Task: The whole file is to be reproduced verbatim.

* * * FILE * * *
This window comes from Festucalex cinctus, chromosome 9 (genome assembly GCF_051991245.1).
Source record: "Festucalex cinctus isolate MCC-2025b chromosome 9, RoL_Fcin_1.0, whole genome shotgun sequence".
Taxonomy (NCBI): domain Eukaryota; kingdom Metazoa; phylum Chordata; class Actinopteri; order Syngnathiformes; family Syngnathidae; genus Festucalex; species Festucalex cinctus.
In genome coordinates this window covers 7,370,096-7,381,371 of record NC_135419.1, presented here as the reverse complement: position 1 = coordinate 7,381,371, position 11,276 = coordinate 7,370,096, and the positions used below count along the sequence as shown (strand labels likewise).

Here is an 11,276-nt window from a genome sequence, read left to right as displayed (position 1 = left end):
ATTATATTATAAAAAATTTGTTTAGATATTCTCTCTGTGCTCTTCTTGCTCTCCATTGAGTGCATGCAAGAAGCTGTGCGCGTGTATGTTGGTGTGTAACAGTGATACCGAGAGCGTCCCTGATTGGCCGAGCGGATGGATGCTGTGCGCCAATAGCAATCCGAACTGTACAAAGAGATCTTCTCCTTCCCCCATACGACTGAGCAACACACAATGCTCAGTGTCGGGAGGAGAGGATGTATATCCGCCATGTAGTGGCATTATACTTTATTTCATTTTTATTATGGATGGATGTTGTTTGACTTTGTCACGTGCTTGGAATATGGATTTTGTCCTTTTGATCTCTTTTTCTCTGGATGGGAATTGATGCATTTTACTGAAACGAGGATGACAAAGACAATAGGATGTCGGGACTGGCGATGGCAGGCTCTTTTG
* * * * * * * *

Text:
This window comes from Festucalex cinctus, chromosome 9 (genome assembly GCF_051991245.1).
Source record: "Festucalex cinctus isolate MCC-2025b chromosome 9, RoL_Fcin_1.0, whole genome shotgun sequence".
Taxonomy (NCBI): domain Eukaryota; kingdom Metazoa; phylum Chordata; class Actinopteri; order Syngnathiformes; family Syngnathidae; genus Festucalex; species Festucalex cinctus.
In genome coordinates this window covers 7,370,096-7,381,371 of record NC_135419.1, presented here as the reverse complement: position 1 = coordinate 7,381,371, position 11,276 = coordinate 7,370,096, and the positions used below count along the sequence as shown (strand labels likewise).

Here is an 11,276-nt window from a genome sequence, read left to right as displayed (position 1 = left end):
ATTATATTATAAAAAATTTGTTTAGATATTCTCTCTGTGCTCTTCTTGCTCTCCATTGAGTGCATGCAAGAAGCTGTGCGCGTGTATGTTGGTGTGTAACAGTGATACCGAGAGCGTCCCTGATTGGCCGAGCGGATGGATGCTGTGCGCCAATAGCAATCCGAACTGTACAAAGAGATCTTCTCCTTCCCCCATACGACTGAGCAACACACAATGCTCAGTGTCGGGAGGAGAGGATGTATATCCGCCATGTAGTGGCATTATACTTTATTTCATTTTTATTATGGATGGATGTTGTTTGACTTTGTCACGTGCTTGGAATATGGATTTTGTCCTTTTGATCTCTTTTTCTCTGGATGGGAATTGATGCATTTTACTGAAACGAGGATGACAAAGACAATAGGATGTCGGGACTGGCGATGGCAGGCTCTTTTG